Masters, officers, and staff make the commitment to honor both the traditions of the sport and the practical considerations that help promote a safe and enjoyable experience for all in the hunt field. Presented here is the HFH interpretation of the traditional turnout for both rider and horse. A primary tenant of Harvard Fox Hounds etiquette is safety; safety for hounds, horses, and riders. Etiguette in the hunt field contributes to safety. If you have a question regarding turnout, etiquette, or other hunt-related considerations, do not hesitate to ask the Field Master for a clarification.

The Hunt Horse: The most important quality in a hunter is safety. The horse should go quietly in a group, stop without a fight, stand patiently at checks, wait its turn at jumps, and jump without refusals. To avoid a kicking incident, allow sufficient distance between horses. A horse prone to kicking should be kept to the rear and have a red ribbon in its tail. Always point your horse’s head toward hounds. Unless directed to do so by the Master of Fox Hounds, do not address or rate any hound.

Hounds ALWAYS have the right-of-way in the field. It is the rider's job to assure the hounds can do theirs.

Hunting tack is not fancy. Bridles should be flat without embellished decorations. A standing martingale and breastplate is appropriate if needed. The bit should assure sufficient braking power. Fitted cloth or natural sheepskin saddle pads are preferred. Square pads or sheets, colors, and sleight decorative elements are acceptable at HFH. The saddle should be English style; brown leather, synthetic materials or black leather saddles are acceptable to Harvard Fox Hounds.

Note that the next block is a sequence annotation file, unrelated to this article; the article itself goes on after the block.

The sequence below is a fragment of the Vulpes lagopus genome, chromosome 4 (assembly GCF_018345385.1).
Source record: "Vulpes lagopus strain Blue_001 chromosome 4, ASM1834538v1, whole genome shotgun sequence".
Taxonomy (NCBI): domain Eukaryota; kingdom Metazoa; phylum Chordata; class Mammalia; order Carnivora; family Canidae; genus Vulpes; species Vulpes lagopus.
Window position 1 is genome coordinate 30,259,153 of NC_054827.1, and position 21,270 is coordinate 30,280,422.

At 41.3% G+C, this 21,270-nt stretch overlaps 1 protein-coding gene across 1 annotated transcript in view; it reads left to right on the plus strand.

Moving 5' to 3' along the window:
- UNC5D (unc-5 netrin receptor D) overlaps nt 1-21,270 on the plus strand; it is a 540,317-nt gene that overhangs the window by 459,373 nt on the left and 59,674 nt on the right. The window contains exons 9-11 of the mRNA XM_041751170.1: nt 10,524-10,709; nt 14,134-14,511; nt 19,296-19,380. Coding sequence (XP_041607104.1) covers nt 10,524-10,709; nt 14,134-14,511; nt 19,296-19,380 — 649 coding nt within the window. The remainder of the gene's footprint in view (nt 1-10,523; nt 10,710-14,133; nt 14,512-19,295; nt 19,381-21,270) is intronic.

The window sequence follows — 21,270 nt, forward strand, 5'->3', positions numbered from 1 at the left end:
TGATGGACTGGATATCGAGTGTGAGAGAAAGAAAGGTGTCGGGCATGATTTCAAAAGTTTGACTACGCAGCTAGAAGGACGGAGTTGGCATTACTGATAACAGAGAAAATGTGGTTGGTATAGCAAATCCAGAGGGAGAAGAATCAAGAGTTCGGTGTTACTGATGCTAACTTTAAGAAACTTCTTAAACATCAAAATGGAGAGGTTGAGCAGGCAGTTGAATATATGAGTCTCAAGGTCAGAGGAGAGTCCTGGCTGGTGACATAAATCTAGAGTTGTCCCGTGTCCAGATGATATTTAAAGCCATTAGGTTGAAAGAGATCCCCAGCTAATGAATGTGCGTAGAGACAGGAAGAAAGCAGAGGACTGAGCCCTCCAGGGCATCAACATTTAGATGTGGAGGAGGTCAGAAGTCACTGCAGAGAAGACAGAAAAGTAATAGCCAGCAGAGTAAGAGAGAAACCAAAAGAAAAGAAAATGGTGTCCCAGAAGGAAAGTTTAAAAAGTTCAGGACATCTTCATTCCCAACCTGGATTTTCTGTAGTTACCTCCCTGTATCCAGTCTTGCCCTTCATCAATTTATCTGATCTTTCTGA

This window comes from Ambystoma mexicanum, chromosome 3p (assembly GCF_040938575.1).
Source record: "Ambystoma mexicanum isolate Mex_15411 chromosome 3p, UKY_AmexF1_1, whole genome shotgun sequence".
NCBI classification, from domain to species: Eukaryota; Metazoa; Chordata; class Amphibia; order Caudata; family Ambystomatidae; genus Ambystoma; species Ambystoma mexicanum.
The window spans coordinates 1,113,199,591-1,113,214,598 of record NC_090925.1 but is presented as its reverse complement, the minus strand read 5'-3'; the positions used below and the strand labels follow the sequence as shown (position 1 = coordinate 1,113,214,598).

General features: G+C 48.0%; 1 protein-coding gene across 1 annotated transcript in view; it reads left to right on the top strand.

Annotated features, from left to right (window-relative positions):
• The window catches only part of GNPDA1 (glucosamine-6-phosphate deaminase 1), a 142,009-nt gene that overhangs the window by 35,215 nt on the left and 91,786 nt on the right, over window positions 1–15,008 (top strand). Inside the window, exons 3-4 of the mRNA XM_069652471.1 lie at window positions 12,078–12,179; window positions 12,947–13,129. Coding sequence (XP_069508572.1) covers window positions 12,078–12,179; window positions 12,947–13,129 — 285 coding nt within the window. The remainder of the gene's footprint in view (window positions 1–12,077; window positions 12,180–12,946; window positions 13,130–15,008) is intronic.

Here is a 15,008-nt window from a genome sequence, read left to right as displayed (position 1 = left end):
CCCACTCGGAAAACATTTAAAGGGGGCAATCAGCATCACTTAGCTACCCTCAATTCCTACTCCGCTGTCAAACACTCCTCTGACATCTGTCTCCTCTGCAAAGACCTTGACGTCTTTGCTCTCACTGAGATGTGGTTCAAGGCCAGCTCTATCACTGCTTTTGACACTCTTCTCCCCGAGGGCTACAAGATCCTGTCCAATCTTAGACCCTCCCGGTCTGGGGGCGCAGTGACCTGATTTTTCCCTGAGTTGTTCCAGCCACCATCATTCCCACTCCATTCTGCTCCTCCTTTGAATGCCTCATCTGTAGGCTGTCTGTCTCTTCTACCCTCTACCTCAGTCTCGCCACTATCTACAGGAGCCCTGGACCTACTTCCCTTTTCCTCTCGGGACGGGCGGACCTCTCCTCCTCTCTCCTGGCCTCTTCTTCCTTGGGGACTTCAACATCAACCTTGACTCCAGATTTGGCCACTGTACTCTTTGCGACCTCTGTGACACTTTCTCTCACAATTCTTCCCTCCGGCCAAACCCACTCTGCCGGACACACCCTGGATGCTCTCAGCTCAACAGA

While many hunts only allow Staff to carry a hunt whip, the HFH Master of Fox Hounds encourages it. There are times in the fields where, at his request, a rider in the field may be asked to aid in gathering or retaining of hounds or it is a handy tool for the opening and closing of a gate while mounted should the need arise.

The Staff has duties from before the hunt until returning the hounds to the kennel. Please understand if they are unable to socialize with you at times.

A call of "Staff please" or "Ware staff" requires that you quickly leave room for the staff member to pass safely. When a staff member passes by, turn your horse toward the staff member.

Listen if the Staff member gives instructions and try to follow them as quickly and safely as possible.

Long or short hair on either a lady or a gentleman should be restrained within a hairnet. If a rider’s hair is long enough to be braided and can then be tucked down into the back of the coat, this is also acceptable. However, long hair, hanging out loosely from beneath the helmet, braids, pigtails, or ponytails are not proper. Hair clips and ribbons are also not appropriate but, then again, there should be no hair showing to which they could be attached.

Only a minimal amount of jewelry, if any, should be worn in the hunt field and what is worn should be plain. Dangling earrings or loose bracelets that could catch on tree branches or other objects should not be worn.

Fragrances should not be used on a hunting day. This applies to both ladies and gentlemen.

Riders may carry either a pocket flask or a bayonet-style flask in a holster case affixed to the front of the saddle. Riders may carry a sandwich box affixed to the back right side of the saddle.

Passing and Partaking of the flask is a long standing fox hunting tradition

Although the hunt is likely to be canceled if heavy rain is falling, there are occasional days when the sport goes forth even in a rain. On such days, the masters may choose to allow hunting coats to be replaced or enhanced with rain gear. If so, the jacket should be a rubber lined Macintosh (or Mackintosh) with leg straps, a Barbour, or similar style, preferably in a black, tan, green or brown color, and should not have loose pieces that flap in the wind. All other elements of attire remain the same as on any other hunting day unless designated by the Field Master or exception granted. .